Wiki technology was developed in 1995 as a tool for collaborative knowledge generation and management in the software sector and has become established as a popular tool for processing information to this day. Its innovative feature is the free and direct editability of the text content and structure of each user’s articles by every other user. Wikis are easy to operate because by selecting the “edit” option on a wiki page every visitor can become an author themselves and via their very own browser can alter, augment, disseminate or link content. Wikis are distinguished by certain characteristics. They are collaborative, because they are essentially based on the work carried out together by a group of users; transparent, because the activities of each user can be traced by every other user, and they are open-ended, because a wiki is never finished but remains permanently open to further editing via potential links.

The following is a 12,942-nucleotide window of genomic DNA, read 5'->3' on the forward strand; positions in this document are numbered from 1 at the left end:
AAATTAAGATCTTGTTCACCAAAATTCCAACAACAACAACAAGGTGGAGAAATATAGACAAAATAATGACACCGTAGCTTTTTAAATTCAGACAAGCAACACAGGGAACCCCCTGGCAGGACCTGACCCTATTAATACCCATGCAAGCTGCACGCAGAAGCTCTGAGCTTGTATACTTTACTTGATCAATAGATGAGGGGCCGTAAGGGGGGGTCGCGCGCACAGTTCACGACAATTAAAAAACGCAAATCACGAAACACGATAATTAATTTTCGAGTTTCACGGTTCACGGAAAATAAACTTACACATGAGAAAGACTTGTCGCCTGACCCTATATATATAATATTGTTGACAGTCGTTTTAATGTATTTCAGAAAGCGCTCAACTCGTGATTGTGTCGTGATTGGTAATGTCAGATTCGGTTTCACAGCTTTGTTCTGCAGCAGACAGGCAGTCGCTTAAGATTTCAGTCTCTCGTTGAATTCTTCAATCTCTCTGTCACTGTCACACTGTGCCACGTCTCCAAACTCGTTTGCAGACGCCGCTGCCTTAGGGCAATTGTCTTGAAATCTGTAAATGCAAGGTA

More and more people are reaping the benefits of wikis. Norway tops the European rankings, for example. 70% of the country’s population use the tool, followed by Luxembourg (67%) and Finland (63%). Germany’s share of 58% puts it in Europe’s top 5 and is thus much higher than the EU average of 39%.
Wikis can boost the innovative capacity of a company or an institution and are increasingly being used for not only internal matters (process descriptions, project planning) but also external projects (open innovation, open government). In the digital age with opening-up processes in politics, business, science, culture and society they offer a modern way of working that is in step with an interlinked and dynamic business world. Up until now inter-departmental or company-to-company collaboration has made use of specific company disk drives, external storage media and email accounts. Coordinating collaborative projects in this way is laborious and rather inefficient. It is unclear where documents are stored, which of the different versions are up to date and thus whether the documents are valid and retrievable.